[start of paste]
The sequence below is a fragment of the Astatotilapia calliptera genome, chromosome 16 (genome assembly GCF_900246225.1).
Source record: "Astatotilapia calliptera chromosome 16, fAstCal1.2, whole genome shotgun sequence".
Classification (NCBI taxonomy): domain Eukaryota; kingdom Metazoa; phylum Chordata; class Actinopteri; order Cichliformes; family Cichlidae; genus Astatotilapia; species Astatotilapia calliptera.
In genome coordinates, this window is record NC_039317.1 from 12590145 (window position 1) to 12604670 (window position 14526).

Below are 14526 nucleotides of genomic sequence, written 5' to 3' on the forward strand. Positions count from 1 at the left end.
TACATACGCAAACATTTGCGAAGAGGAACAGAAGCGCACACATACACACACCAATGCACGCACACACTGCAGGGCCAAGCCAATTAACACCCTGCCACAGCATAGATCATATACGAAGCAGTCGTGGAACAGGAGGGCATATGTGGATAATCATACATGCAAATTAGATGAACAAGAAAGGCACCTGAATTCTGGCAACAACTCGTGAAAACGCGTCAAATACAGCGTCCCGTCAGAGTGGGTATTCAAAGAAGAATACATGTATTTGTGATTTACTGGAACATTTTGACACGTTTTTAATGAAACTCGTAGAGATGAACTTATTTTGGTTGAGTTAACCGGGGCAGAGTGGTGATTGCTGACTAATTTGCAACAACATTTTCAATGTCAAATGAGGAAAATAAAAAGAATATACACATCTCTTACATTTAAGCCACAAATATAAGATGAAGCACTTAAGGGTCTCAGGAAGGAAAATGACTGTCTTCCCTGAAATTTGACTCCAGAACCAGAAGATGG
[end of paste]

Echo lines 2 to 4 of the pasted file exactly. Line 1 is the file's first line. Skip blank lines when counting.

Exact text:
Source record: "Astatotilapia calliptera chromosome 16, fAstCal1.2, whole genome shotgun sequence".
Classification (NCBI taxonomy): domain Eukaryota; kingdom Metazoa; phylum Chordata; class Actinopteri; order Cichliformes; family Cichlidae; genus Astatotilapia; species Astatotilapia calliptera.
In genome coordinates, this window is record NC_039317.1 from 12590145 (window position 1) to 12604670 (window position 14526).